It wasn't that long ago that relatively little was known about how and where bonefish spawn. It was 2013 when scientists discovered that these flats-dwelling fish, who spend the vast majority of their lives in shallow water, actually spawned in water as deep as 164 feet. And it was just last year that researchers from Florida University and Bonefish & Tarpon Trust (BTT) published a study demonstrating that not only did bonefish spawn in deep water, they did so in water as deep as 450 feet, after gathering near shore in schools as large as 5,000 to 10,000 fish and migrating distances of up to 70 miles.
According to BTT, starting in autumn and ending in early spring, bonefish gather near shore in large numbers, where they prepare to spawn by porpoising at the surface and gulping air to fill their swim bladders. At night, they swim offshore and dive hundreds of feet before quickly reverse directing and bolting back towards the surface. This causes a rapid change in pressure which makes their swim bladders expand, causing them to release their eggs and sperm. Fertilized eggs develop into hatched larvae which then drift in the ocean’s currents for roughly two months before settling in shallow bays where they develop into juvenile bonefish.
Those near shore, mass gatherings just prior to heading en masse to the depths to spawn, or pre-spawning aggregations (PSAs), as they are formally called, are considered a crucially important stage of the bonefish spawn and identifying locations where they happen is critical to bonefish conservation, researchers say. Asked why identifying PSAs is so important, Dr. Aaron Adams, BTT's Director of Science and Conservation, told Hatch Magazine that "bonefish migrate from a large geographic area to reach the PSA, thus damage to these sites can cause direct impacts to the adult population that uses the PSA. These PSAs are also the source of larvae that provide new recruits to both local and distant populations. Negative impacts to PSAs, such as due to habitat loss or degradation or disruption of spawning behavior by boat activity, decrease spawning success, which reduces the contribution to the next generation. Harvest of Nassau grouper from spawning sites in the Caribbean, for example, has caused population crashes."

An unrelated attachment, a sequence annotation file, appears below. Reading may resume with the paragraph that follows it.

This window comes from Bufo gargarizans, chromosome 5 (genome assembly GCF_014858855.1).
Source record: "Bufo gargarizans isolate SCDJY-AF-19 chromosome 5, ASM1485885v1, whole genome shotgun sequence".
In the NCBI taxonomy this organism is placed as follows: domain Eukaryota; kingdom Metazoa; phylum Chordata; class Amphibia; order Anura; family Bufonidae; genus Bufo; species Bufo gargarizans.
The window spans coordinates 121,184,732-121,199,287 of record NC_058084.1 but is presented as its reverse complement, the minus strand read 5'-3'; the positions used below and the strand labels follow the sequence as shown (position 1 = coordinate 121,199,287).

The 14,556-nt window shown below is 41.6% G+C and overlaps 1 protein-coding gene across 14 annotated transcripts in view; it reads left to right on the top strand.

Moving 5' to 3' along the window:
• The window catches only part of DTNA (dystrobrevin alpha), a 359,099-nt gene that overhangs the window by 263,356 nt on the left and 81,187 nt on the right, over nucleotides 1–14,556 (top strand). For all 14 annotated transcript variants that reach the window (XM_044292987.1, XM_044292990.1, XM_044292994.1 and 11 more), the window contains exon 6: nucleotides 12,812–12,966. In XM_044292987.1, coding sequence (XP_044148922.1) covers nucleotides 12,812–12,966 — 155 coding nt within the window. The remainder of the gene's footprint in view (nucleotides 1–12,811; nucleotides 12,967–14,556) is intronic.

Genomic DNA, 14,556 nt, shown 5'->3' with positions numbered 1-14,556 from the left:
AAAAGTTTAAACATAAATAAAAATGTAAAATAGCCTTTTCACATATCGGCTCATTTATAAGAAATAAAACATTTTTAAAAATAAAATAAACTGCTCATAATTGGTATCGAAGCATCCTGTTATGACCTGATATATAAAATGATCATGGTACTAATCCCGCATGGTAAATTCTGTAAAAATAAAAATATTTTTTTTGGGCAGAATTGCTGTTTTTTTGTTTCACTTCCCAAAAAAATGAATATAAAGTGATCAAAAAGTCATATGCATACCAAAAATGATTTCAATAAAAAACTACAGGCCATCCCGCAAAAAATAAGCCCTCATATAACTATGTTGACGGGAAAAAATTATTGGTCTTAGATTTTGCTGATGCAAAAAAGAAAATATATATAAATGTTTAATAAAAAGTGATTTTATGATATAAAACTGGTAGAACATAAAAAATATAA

Previous studies have revealed the location of PSA sites in places like the Bahamas, Belize, and Cuba, but spawning sites in the sensitive bonefish waters of the Florida Keys have remained a mystery.
“There are a couple possible reasons that might explain the lack of known spawning sites in the Keys,” said Dr. Ross Boucek, Bonefish & Tarpon Trust’s Florida Keys Initiative Manager. “Maybe for a time the size of the spawning school in the Keys shrank to the point that it wasn’t noticeable to us. Or maybe the size of the Keys population became so small that the fish completely stopped spawning for a period of time. Fish won’t spawn if there aren’t a critical number of spawning fish.”
Until now, that is. According to Bonefish & Tarpon Trust, by using acoustic telemetry and drones, they are honing in on likely PSA sites they believe bonefish guides first identified decades ago.
Much of this latest discovery revolves around a single bonefish, otherwise known as "fish #8599." During the project, the 24-inch long female was tagged by Dr. Boucek, roughly 20 miles east of Key West. Three months later, fish #8599 was detected using acoustic telemetry more than 45 miles away, moving through the backcountry, and was then subsequently detected in 100 foot-deep water along the Florida Keys Reef Tract. According to BTT, given that bonefish typically have a two to three mile home range and that fish #8599 was detected in deep water near the full moon in December, she was likely on her way offshore to spawn.
“Capturing a part of 8599's migration gets us closer to finding Keys bonefish PSA locations, which is essential for conservation,” said Dr. Boucek.